Does vigorous exercise have a neuroprotective effect in Parkinson’s Disease?

I’ve started this topic to collect references to studies that explore the neuroprotective benefits of vigorous exercise to slow the progression of Parkinson’s Disease.

Let’s start with a few quotes from the National Parkinson Foundation …

Research has shown that exercise can improve gait, balance, tremor, flexibility, grip strength and motor coordination.

There is a strong consensus among physicians and physical therapists that improved mobility decreases the risk of falls and some other complications of Parkinson’s.

Beyond this, we know that people who exercise vigorously, for example by doing things like running or riding a bicycle, have fewer changes in their brains caused by aging.

However, when it comes to exercise and PD, greater intensity equals greater benefits. Experts recommend that people with Parkinson’s, particularly young onset or those in the early stages, exercise with intensity for as long as possible as often as possible. Your doctor might recommend an hour a day three or four times a week, but most researchers think that the more you do, the more you benefit.

Read More

Share on FacebookTweet about this on Twitter

The case for Vitamin B1 (Thiamin) and Parkinson’s

There is an Italian doctor, Antonio Costanini, who treats Parkinson’s patients with high doses of Vitamin B1 (Thiamin). He first published a report about his results in 2013:

There are interesting Before/After Patient videos (in Italian, but some have subtitles)…a few are embedded below, more are available at:

Read More

Share on FacebookTweet about this on Twitter

Speed bag training to fight Parkinson’s disease

I first stumbled across Dr. David H. Blatt’s website when I was searching for information about skiing and Parkinson’s. He has a number of interesting videos on his YouTube channel. But, this video is on a YouTube Channel of his friend Mark Smith.

Check it out:

David has posted additional commentary on his website:

Read More

Share on FacebookTweet about this on Twitter

Exercise is the Best Medicine

This web site is a work in progress. Eventually, I hope the Parkinson FIT website will become a resource and community dedicated to exercise, fitness and wellness for people with Parkinson’s Disease.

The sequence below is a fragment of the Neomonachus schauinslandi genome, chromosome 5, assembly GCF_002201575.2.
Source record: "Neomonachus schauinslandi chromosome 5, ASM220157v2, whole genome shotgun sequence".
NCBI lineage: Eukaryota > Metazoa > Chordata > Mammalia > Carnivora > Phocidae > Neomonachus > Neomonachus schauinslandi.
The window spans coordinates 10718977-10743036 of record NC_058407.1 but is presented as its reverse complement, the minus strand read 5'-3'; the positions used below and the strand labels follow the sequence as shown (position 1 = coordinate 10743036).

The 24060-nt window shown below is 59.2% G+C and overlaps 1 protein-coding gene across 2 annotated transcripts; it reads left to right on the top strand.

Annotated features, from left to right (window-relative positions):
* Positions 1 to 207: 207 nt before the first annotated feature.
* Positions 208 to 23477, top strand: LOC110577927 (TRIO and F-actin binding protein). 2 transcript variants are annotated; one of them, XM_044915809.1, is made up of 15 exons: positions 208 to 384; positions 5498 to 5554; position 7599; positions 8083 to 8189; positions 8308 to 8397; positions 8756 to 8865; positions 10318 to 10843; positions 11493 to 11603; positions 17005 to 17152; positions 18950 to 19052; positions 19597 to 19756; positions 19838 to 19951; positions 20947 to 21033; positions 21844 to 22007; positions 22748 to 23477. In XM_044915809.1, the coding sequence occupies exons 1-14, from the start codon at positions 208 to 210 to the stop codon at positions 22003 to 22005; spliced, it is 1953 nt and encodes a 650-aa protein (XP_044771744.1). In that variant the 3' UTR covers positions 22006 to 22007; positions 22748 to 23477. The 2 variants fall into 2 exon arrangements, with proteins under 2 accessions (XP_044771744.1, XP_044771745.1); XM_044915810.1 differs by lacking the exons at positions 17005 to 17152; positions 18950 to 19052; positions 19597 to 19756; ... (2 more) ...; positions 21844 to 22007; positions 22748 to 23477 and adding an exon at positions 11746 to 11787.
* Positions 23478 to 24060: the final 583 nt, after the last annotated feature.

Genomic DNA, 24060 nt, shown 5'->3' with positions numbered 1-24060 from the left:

Today, it is mostly a blog, collecting information of interest to the website’s founder. Maintaining this website helps keep me inspired to fight Parkinson’s, and hopefully it can help inspire others.

Like many of you, ever since I was diagnosed with Parkinson’s, I’ve spent countless hours reviewing studies and research. There are some great ideas and great theories out there, and I remain hopeful that a cure can be found.

But if you study through the available research, especially the research involving humans, one trend is clear: For Parkinson’s Disease, Exercise is the Best Medicine. And it is available today, without a prescription.

I believe that vigorous exercise can help with Parkinson’s symptoms, and will help me live more years with an active lifestyle. There is growing evidence that exercise can affect more than just the symptoms, but that it can also slow down or halt the progression of PD.

Optimistic Best Case Scenario: Exercise promotes BDNF (Brain-derived neurotrophic factor) and neurogenesis creates new neurons in the PD effected regions. Or exercise encourages neuroplasticity and the brain creates new pathways to recover some lost functionality.

Reasonable Moderate Case Scenario: Exercise is neuroprotective and extends the life of remaining dopamine producing cells in the substantia nigra. Studies show an increase in GDNF (glial-derived neurotrophic factor), which reduces the vulnerability of remaining dopamine neurons to damage.

Pessimistic Worst Case Scenario: Exercise strengthens the muscles that Parkinson’s Disease weakens, preserving your ability to lead an active lifestyle. Exercise can strengthen balance and aid in balance recovery, preventing falls.

I created this website to share what I’ve learned and what I am learning, and to learn and share information and community with others.

Read More

Share on FacebookTweet about this on Twitter